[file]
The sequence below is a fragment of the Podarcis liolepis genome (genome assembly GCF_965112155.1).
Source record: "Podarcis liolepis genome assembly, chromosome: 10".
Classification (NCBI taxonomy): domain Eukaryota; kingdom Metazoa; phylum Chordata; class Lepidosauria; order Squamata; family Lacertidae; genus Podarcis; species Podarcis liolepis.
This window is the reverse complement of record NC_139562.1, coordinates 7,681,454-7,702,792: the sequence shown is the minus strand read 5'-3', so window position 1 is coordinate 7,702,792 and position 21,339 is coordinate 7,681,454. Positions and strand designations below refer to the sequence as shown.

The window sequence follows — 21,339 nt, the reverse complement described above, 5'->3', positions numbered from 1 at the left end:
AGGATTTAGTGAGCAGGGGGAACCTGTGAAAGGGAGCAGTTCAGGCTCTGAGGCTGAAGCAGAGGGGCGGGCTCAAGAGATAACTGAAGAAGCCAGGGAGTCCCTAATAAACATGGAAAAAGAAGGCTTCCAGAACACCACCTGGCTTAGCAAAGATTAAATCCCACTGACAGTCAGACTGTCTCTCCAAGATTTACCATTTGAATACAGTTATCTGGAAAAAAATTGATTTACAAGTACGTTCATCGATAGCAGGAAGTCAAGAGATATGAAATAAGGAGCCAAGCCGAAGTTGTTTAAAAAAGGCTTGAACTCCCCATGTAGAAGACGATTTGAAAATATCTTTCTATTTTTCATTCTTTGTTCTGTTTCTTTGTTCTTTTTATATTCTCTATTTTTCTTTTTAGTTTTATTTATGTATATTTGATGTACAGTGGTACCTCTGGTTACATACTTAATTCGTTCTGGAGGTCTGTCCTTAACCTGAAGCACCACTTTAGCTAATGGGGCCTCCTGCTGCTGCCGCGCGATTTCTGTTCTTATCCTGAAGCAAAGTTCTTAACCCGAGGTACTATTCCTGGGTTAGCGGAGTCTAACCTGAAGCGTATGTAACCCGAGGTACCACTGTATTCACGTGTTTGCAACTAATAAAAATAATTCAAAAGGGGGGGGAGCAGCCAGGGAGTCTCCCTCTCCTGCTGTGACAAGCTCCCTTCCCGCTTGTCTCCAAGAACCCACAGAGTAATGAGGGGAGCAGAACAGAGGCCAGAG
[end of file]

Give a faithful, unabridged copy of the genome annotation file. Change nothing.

The sequence below is a fragment of the Podarcis liolepis genome (genome assembly GCF_965112155.1).
Source record: "Podarcis liolepis genome assembly, chromosome: 10".
Classification (NCBI taxonomy): domain Eukaryota; kingdom Metazoa; phylum Chordata; class Lepidosauria; order Squamata; family Lacertidae; genus Podarcis; species Podarcis liolepis.
This window is the reverse complement of record NC_139562.1, coordinates 7,681,454-7,702,792: the sequence shown is the minus strand read 5'-3', so window position 1 is coordinate 7,702,792 and position 21,339 is coordinate 7,681,454. Positions and strand designations below refer to the sequence as shown.

The window sequence follows — 21,339 nt, the reverse complement described above, 5'->3', positions numbered from 1 at the left end:
AGGATTTAGTGAGCAGGGGGAACCTGTGAAAGGGAGCAGTTCAGGCTCTGAGGCTGAAGCAGAGGGGCGGGCTCAAGAGATAACTGAAGAAGCCAGGGAGTCCCTAATAAACATGGAAAAAGAAGGCTTCCAGAACACCACCTGGCTTAGCAAAGATTAAATCCCACTGACAGTCAGACTGTCTCTCCAAGATTTACCATTTGAATACAGTTATCTGGAAAAAAATTGATTTACAAGTACGTTCATCGATAGCAGGAAGTCAAGAGATATGAAATAAGGAGCCAAGCCGAAGTTGTTTAAAAAAGGCTTGAACTCCCCATGTAGAAGACGATTTGAAAATATCTTTCTATTTTTCATTCTTTGTTCTGTTTCTTTGTTCTTTTTATATTCTCTATTTTTCTTTTTAGTTTTATTTATGTATATTTGATGTACAGTGGTACCTCTGGTTACATACTTAATTCGTTCTGGAGGTCTGTCCTTAACCTGAAGCACCACTTTAGCTAATGGGGCCTCCTGCTGCTGCCGCGCGATTTCTGTTCTTATCCTGAAGCAAAGTTCTTAACCCGAGGTACTATTCCTGGGTTAGCGGAGTCTAACCTGAAGCGTATGTAACCCGAGGTACCACTGTATTCACGTGTTTGCAACTAATAAAAATAATTCAAAAGGGGGGGGAGCAGCCAGGGAGTCTCCCTCTCCTGCTGTGACAAGCTCCCTTCCCGCTTGTCTCCAAGAACCCACAGAGTAATGAGGGGAGCAGAACAGAGGCCAGAG